‘A pity India has no sound archive’

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While most of the earliest recordings of Indian classical music are stashed away in European archives, systematically preserved, it is a pity that India doesn’t have any such facility for its aural heritage, said Vikram Sampath, executive director, Indira Gandhi National Centre for the Arts, southern region.

He was speaking at a talk organised by the Bangalore chapter of the Indian National Trust for Art and Cultural Heritage held to mark World Heritage Day on Saturday.

Mr. Sampath described his recent trip to Germany to study gramophone records as an “eye-opener”. Almost every European country has a National Sound Archive where records are carefully preserved. He lamented that archiving was “generally looked down upon” in India.

Even today, the best places to find old gramophone records in the country are raddi shops and markets,

Mr. Sampath said, recounting how he had discovered an old record of one of Mahatma Gandhi’s London speeches in a raddi shop in Chennai.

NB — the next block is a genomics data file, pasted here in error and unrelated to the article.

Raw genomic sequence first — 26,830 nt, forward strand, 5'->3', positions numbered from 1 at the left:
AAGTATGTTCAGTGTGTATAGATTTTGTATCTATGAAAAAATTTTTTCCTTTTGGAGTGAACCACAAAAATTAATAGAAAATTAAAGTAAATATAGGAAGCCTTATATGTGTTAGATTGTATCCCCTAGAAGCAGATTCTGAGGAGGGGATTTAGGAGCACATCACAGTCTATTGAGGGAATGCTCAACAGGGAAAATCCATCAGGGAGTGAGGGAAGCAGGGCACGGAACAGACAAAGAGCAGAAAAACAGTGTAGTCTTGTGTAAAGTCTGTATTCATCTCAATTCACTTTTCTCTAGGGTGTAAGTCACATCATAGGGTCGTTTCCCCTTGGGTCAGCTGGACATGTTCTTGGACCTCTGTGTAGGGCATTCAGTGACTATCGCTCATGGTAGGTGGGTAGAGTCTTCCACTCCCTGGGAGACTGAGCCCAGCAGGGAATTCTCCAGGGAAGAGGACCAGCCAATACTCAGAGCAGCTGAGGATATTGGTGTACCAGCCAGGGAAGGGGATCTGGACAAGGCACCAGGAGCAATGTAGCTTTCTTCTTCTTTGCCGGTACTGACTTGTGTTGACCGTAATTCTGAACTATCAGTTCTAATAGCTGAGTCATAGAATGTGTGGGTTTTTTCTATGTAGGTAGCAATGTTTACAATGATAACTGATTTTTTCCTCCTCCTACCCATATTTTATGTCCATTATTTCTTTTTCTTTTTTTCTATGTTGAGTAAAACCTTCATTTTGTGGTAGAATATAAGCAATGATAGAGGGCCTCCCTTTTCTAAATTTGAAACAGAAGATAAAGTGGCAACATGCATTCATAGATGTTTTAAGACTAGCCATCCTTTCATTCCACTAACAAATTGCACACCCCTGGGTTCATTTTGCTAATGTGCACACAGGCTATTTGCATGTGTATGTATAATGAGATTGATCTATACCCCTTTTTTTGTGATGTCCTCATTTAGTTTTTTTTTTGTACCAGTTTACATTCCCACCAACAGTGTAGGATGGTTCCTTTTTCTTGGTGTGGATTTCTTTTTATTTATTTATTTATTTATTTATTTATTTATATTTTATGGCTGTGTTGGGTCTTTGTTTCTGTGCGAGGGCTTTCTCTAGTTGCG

Mr. Sampath, who was nominated to the committee on archiving at Prasar Bharathi, said he was shocked to hear that All-India Radio had archived nothing from 1936 to 1955. “Their reason was astounding – a shortage of spool. In the earlier days, the same spools were reused and re-recorded upon till 1955, which meant that all the precious aural treasure was erased,” he said.

Mr. Sampath has recently begun a private music archive, ‘Archive of Indian Music’, a non-profit initiative under which his team has collected nearly 15,000 gramophone records and are digitising and sharing them online.

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